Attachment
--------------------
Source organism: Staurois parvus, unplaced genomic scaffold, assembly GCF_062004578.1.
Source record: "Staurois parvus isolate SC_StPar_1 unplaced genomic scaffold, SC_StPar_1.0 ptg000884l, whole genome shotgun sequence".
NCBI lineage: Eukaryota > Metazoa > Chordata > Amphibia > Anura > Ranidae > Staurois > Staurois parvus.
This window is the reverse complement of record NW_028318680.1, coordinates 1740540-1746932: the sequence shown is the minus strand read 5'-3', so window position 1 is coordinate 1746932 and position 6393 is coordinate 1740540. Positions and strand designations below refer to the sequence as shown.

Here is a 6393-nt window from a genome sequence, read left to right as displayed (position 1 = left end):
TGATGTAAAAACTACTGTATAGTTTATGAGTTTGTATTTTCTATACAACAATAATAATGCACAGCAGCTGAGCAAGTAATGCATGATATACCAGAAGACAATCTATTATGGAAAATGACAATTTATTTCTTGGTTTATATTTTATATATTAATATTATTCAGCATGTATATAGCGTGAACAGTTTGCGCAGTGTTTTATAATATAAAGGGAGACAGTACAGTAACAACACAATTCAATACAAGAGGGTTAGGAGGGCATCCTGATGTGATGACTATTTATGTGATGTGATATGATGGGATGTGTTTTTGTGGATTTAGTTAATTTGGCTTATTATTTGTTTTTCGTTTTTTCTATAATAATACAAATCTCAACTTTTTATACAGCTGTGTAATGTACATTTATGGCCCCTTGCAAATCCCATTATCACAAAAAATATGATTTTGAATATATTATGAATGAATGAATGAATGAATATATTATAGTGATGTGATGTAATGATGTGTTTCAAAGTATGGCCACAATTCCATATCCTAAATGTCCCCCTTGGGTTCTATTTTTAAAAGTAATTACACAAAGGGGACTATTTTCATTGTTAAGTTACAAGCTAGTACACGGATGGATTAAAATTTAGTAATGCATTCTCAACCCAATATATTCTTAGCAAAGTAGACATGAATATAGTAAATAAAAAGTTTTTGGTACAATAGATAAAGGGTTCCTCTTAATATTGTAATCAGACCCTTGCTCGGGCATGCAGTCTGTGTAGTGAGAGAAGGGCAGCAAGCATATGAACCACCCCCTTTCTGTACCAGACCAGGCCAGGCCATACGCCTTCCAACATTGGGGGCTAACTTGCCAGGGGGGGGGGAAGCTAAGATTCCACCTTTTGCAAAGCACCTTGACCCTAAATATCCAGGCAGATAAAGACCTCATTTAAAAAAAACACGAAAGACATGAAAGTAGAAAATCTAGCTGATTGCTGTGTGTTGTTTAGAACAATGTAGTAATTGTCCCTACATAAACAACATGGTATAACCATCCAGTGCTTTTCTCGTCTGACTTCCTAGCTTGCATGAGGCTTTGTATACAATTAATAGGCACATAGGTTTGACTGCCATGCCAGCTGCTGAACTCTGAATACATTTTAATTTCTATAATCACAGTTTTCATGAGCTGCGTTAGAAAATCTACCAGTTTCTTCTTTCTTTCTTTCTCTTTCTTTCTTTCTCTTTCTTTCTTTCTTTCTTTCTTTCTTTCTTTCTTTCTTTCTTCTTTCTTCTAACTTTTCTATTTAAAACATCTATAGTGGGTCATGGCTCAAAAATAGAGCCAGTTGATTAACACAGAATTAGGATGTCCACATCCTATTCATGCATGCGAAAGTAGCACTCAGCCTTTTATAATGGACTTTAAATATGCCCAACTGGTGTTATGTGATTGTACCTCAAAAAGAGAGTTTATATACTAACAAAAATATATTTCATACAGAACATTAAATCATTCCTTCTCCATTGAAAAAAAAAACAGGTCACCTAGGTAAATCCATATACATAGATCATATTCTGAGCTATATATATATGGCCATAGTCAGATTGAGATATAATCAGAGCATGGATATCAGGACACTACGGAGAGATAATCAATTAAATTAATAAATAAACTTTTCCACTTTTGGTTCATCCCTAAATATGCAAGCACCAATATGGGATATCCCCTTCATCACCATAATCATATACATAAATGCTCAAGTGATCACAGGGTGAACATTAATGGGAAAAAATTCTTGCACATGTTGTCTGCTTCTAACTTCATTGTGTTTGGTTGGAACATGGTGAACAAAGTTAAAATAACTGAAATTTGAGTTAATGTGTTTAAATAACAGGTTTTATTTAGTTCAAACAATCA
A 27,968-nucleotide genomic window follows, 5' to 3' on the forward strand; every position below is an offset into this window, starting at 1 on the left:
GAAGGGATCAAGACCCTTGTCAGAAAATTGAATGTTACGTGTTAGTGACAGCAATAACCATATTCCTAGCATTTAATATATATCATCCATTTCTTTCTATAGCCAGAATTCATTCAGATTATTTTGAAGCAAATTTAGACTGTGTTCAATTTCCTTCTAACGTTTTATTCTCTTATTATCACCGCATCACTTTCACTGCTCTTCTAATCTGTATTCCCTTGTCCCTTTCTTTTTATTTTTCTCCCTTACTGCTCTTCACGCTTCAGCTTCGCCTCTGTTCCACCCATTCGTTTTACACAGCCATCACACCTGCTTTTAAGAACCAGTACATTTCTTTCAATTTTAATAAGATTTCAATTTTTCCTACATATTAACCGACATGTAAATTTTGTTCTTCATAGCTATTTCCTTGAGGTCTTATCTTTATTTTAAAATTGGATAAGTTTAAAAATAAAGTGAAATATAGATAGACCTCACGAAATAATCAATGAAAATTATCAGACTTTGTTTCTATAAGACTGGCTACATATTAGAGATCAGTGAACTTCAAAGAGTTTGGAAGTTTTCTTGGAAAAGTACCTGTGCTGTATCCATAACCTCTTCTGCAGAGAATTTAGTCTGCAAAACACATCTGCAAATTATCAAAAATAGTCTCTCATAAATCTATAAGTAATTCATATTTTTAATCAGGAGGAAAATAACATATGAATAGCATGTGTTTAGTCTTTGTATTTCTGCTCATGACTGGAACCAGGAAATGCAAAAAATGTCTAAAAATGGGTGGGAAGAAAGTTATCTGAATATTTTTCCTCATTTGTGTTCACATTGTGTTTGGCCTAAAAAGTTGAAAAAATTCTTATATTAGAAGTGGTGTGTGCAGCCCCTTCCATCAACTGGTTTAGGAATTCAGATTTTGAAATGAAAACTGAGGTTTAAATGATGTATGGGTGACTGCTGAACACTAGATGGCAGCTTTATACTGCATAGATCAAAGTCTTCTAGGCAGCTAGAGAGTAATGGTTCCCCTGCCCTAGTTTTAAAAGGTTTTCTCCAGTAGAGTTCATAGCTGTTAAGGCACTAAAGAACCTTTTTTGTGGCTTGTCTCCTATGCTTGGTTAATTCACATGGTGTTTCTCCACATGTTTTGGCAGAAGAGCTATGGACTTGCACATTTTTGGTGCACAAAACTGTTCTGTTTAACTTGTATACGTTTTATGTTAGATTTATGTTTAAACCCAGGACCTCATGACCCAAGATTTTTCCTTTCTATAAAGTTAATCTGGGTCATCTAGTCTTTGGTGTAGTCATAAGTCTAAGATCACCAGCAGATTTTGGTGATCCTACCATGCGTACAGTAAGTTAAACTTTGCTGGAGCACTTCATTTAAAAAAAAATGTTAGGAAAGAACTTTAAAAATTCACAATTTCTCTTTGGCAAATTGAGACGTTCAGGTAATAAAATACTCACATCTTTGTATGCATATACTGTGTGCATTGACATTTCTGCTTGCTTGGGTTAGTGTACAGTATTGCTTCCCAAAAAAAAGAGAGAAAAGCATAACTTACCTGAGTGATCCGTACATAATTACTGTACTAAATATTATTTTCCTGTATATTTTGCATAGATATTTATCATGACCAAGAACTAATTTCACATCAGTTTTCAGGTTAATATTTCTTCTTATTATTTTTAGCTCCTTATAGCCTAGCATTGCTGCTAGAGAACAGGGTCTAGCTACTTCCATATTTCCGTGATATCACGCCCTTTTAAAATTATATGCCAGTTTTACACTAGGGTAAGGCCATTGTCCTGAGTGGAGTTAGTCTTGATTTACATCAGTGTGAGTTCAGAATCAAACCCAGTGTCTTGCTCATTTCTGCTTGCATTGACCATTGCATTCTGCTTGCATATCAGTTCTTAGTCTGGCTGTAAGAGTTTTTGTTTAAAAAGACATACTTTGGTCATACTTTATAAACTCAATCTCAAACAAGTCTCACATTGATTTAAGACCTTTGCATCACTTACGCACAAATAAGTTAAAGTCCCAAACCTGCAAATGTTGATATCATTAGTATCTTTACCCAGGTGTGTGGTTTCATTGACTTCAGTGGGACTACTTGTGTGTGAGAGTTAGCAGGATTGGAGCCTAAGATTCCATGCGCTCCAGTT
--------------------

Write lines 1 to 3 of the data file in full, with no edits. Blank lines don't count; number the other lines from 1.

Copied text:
Source organism: Staurois parvus, unplaced genomic scaffold, assembly GCF_062004578.1.
Source record: "Staurois parvus isolate SC_StPar_1 unplaced genomic scaffold, SC_StPar_1.0 ptg000884l, whole genome shotgun sequence".
NCBI lineage: Eukaryota > Metazoa > Chordata > Amphibia > Anura > Ranidae > Staurois > Staurois parvus.